Yohji Yamamoto, master of deconstruction
The silhouettes advance slowly amidst the raw architecture of the Cité de la mode, hats split in two, presenting two completely distinct profiles to spectators. Yohji Yamamoto confides backstage that he has been haunted throughout his career by the idea of a man composed of two different halves, like in Italo Calvino's The Cloven Viscount. "People are never symmetrical", he says. This theme of asymmetry and imperfection – which ends up creating a new idea of perfection – dominated his Spring/Summer 2018 women's collection, presented in Paris on Friday night.
The long black ensembles which reached down to the models' feet were cut up, split and reassembled. The clothes gaped open on arms and legs. Pieces of fabric were cut, recomposed, artfully knotted, assembled and sculpted around the models' bodies, while also leaving their movement free. Everything was extremely comfortable.
With many entirely black looks, some white ensembles and bright red flashes; fluid and loose pieces (coats, jackets and trousers); and games of deconstruction and overlapping fabrics, characterized by the collage of different materials (fabrics in cotton, linen, mesh); the Japanese designer has, more than ever, remained faithful to the codes of his brand.
His point of departure was the trouser, which he decomposed into wide flaps, then recomposed. Coupled with a straight maxi skirt, the same pair of trousers gave the overall look a particular sense of motion, as though the fabric were wet and sticking to the model's legs.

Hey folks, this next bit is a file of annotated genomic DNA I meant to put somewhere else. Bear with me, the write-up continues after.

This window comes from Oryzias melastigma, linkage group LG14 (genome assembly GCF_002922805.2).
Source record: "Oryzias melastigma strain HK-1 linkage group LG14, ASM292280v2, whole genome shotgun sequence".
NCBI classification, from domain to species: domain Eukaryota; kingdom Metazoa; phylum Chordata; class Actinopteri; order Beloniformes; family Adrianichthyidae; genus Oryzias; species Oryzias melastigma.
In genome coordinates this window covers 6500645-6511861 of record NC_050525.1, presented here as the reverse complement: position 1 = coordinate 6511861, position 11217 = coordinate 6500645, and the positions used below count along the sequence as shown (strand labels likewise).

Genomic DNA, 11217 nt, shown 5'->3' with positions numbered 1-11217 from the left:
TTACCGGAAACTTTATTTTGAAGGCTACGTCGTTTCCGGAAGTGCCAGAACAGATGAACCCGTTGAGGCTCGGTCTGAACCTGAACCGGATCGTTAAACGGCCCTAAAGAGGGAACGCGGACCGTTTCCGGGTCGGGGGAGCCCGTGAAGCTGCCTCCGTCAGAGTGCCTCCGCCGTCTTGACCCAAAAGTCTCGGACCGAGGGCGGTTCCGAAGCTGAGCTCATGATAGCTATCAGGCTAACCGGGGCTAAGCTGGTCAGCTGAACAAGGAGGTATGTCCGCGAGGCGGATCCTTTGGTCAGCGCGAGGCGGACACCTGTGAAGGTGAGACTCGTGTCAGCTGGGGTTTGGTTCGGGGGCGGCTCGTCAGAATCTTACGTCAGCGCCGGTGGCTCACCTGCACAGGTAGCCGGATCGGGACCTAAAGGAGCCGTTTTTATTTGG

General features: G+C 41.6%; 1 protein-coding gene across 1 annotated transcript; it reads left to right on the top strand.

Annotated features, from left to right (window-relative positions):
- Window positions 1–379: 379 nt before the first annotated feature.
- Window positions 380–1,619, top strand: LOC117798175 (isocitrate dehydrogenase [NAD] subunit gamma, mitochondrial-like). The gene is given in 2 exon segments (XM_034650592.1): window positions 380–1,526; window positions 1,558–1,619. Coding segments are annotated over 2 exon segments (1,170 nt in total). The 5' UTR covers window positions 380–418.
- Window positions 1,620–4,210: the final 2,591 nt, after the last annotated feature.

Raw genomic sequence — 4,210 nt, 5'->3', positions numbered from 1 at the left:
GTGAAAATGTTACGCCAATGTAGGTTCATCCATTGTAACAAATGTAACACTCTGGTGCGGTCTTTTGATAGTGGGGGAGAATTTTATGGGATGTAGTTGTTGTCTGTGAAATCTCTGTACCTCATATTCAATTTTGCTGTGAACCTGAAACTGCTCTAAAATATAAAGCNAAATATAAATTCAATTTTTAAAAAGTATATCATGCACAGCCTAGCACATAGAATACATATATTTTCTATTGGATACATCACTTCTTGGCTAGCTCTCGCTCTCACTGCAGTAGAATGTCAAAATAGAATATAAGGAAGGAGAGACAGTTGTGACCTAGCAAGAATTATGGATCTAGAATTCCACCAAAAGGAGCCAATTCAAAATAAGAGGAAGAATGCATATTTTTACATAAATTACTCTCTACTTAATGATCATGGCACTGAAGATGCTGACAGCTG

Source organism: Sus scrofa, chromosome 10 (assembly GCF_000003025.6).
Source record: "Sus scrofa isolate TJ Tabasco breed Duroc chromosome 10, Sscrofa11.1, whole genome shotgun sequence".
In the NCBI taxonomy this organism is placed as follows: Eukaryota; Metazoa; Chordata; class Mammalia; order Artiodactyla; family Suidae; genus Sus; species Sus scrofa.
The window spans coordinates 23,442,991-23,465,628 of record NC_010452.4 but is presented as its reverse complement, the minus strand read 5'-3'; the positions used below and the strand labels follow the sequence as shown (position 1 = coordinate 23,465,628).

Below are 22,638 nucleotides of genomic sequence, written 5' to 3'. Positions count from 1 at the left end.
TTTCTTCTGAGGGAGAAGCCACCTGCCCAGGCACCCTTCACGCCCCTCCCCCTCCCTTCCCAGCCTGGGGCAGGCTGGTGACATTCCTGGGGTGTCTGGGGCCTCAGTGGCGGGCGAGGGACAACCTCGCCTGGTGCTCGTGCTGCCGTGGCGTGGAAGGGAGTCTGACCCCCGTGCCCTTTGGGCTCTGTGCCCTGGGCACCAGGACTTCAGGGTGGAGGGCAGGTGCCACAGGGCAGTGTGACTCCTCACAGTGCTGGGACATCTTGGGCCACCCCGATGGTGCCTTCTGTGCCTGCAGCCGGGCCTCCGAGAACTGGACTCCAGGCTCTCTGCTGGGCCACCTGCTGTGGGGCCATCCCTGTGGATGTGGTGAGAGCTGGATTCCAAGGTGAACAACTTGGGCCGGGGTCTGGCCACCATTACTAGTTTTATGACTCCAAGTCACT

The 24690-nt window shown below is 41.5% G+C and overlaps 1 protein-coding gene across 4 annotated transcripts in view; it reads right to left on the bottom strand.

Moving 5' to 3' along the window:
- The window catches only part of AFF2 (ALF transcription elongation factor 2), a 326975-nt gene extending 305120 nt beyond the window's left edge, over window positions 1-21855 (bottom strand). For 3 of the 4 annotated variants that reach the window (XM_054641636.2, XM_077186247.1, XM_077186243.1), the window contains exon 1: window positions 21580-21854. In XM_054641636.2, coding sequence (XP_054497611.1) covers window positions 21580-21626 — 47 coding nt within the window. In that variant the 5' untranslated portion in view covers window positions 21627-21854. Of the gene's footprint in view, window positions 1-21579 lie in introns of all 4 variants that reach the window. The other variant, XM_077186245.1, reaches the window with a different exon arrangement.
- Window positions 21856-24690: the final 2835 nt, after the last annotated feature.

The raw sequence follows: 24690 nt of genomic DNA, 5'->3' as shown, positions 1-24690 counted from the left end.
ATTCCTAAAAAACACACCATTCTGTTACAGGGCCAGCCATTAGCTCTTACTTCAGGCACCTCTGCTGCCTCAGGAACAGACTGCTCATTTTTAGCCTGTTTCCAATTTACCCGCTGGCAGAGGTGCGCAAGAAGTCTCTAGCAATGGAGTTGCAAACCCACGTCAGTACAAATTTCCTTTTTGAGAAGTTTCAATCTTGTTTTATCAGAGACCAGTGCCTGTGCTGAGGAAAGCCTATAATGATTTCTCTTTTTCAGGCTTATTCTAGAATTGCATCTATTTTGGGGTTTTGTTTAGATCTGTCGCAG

Trousers were also reassembled through buttoning. These were the same large buttons, shifting from black to white, then red, that could also be found on the back of a coat, creating further volume through drapery where they were fastened irregularly in their buttonholes.
Elsewhere, an extra fine mesh fitted tightly over a cotton dress of the same colour, the fabric of which seemed to be escaping through slits, swelling out like blisters or growths, appearing here and there, suggesting a pouch or a rabbit tail!
Another highlight of the show was the way in which the clothes accented the models' backs, "the most beautiful part of a woman's body", according to Yohji Yamamoto. Backs, marked by a red label, were exposed in a long black dress cut down the middle by a zip open to the waist, or in a frock coat with a puffed train.
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